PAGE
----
Tuesday’s ad is for Budweiser, also from 1943. Another World War 2 ad, it’s again a very patriotic ad showing the Anheuser-Busch eagle soaring with wartime airplanes, or more specifically gliders, which were apparently helped along by A-B’s refrigeration division making parts for them to help with the war effort.
Monday’s ad is for Budweiser, from 1943. A World War 2 ad, it’s a play on the poplar song “praise the lord and pass the ammunition,” written the year before. It’s also a very patriotic ad, and mostly soft sell, just celebrating the technology of the navy during the war, and then finishing with an offhand suggestion that Anheuser-Busch similarly uses cutting edge technology, too, to make their beer.
Friday’s ad is for Schlitz, from 1906. The ad is part of a series from that time highlighting different aspects of the beer’s process, its healthfulness and other factors. In this one, the headline is “The After-Effects,” and in the text they talk about spending “more than half the cost of our brewing is spent to insure purity.” Anything, apparently, to avoid biliousness, the scourge of beer drinking.
Saturday’s ad is for Budweiser, from 1946. This is from a series of billboard ads from around the same time I stumbled upon, though I’m sure the originals in color are more spectacular, though in case I’m a little glad it’s in black and white. In this ad for Budweiser, they’re advertising with a giant glass of Bud apparently making a phone call, ringing someone up for dinner. How crazy/cool is that? Yes, please, dinner with beer.
Thursday’s ad is for Budweiser, from 1951. This is from a series of billboard ads from around the same time I stumbled upon, though I’m sure the originals in color are more spectacular, though in case I’m a little glad it’s in black and white. In this ad for Budweiser, they’re advertising with a giant bottle of Bud up in the mountains, along with a full tall glass, and is that a snowed in cabin I fee behind them? Who wouldn’t want to be there?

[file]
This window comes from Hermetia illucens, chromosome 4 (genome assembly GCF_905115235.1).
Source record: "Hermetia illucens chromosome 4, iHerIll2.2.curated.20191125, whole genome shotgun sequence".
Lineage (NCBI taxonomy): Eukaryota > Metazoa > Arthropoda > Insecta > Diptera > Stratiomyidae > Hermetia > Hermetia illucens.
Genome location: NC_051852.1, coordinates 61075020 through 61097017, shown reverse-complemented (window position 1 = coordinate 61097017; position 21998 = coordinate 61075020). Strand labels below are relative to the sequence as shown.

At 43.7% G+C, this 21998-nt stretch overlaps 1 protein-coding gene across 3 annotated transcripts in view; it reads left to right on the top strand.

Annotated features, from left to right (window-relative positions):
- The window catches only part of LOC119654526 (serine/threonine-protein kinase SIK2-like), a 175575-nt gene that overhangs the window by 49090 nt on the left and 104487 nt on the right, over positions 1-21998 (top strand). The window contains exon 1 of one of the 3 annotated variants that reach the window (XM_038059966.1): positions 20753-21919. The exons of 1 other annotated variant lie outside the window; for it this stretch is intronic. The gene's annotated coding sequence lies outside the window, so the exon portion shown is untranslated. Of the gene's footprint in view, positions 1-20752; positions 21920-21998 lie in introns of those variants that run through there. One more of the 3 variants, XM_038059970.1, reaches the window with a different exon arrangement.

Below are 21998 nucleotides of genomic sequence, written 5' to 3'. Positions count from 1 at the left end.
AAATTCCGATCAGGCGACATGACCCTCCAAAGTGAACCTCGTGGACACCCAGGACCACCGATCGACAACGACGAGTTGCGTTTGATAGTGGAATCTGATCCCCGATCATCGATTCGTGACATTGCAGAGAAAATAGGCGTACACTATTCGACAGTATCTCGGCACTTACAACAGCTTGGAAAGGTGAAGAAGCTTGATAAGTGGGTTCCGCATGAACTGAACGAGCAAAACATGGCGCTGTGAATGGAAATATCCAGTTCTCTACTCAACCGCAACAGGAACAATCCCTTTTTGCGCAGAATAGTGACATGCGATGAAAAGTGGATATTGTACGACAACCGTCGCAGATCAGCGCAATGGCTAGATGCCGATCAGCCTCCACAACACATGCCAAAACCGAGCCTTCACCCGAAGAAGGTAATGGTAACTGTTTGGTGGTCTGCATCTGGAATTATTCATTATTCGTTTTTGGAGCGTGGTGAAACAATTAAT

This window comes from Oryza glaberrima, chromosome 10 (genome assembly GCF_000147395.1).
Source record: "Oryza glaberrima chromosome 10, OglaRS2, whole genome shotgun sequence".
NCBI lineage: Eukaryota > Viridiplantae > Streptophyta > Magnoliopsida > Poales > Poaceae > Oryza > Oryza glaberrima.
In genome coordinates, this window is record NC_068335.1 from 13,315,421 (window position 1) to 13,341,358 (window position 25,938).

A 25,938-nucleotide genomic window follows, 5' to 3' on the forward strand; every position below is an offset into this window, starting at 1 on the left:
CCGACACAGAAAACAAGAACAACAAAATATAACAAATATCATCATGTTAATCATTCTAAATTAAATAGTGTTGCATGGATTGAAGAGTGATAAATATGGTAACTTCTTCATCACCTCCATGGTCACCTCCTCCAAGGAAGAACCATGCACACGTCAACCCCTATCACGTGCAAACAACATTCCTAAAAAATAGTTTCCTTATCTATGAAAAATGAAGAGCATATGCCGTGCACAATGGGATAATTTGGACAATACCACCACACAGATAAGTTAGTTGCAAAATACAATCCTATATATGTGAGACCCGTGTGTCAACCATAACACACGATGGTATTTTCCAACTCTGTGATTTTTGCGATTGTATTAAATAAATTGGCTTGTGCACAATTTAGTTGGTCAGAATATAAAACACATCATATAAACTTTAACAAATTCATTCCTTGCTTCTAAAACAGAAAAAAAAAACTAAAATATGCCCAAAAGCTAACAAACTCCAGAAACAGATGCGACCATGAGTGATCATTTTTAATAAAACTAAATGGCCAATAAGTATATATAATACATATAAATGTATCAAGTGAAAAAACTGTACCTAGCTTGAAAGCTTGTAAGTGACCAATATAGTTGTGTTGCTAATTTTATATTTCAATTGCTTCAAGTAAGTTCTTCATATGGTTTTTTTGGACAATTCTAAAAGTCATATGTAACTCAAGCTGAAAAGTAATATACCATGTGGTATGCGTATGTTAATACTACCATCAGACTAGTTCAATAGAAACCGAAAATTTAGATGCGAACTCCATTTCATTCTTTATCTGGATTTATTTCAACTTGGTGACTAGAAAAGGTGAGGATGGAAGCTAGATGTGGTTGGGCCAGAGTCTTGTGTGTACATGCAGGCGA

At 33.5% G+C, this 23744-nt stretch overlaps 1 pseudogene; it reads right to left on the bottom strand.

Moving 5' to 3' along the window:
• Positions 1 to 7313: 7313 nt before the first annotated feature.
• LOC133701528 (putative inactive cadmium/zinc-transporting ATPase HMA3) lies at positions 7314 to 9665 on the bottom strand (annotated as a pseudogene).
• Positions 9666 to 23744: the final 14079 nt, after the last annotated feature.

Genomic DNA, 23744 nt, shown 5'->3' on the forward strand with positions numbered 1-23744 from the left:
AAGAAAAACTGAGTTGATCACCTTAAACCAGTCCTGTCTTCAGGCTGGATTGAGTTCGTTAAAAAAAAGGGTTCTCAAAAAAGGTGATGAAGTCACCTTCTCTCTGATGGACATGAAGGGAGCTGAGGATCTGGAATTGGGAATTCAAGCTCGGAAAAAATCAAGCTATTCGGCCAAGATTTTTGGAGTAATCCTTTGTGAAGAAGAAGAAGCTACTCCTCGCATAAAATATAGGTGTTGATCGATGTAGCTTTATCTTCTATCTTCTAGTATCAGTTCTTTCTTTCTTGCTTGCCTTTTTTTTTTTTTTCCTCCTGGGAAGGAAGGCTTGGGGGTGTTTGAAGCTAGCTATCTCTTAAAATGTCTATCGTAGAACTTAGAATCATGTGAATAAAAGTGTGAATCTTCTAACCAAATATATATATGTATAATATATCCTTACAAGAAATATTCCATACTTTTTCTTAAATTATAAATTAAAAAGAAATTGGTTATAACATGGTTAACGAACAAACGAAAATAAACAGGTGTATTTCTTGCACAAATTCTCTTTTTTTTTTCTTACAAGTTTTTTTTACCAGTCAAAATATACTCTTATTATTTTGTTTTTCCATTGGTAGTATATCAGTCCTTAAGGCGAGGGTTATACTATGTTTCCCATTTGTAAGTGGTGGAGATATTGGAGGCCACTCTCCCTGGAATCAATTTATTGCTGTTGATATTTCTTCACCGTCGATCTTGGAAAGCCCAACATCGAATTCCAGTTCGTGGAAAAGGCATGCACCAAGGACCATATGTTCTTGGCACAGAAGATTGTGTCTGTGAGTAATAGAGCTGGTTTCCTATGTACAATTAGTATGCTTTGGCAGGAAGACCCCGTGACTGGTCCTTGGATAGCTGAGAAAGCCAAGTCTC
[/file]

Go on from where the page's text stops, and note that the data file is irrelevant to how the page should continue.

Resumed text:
Sunday’s ad is for Budweiser, from the 1950s. This is a postcard showing the St. Louis brewery complex from above, but is not a photo. It’s an illustration, and these were a common way to advertise a brewery then, used not just as postcards, but as posters, calendars and other large formats that could be framed. I think they’re incredibly beautiful and wish someone would put together a coffee table book of these brewery works of art.
Thursday’s ad is for Anheuser-Busch, from 1945. A World War 2 ad, showing a modern soldier — a Sergeant First Class — in which he compares himself to a suit of armor, most likely while liberating a European castle. The tagline reads “When Knights were Bold .. they were not so Big.” I guess the big strapping enlisted man is taller than the knight would been, based on the armor’s size.
Thursday’s ad may not be a real ad, I’m not entirely sure. It’s for a Brasserie Belden, which I can’t find any information about at all. And the nature of the ad, more like a political attack ad, makes it seem more like a spoof than a real ad that someone might have actually ran. It has the look of an older ad, with the paper staining, at least after World War II, although it’s easy enough to fake that using PhotoShop. I don’t recall where I found this one and the fact that I can’t find any additional information about it on the interwebs further leads me to suspect its veracity, although it’s too funny not to share all the same. “Be a man. Drink Belden.”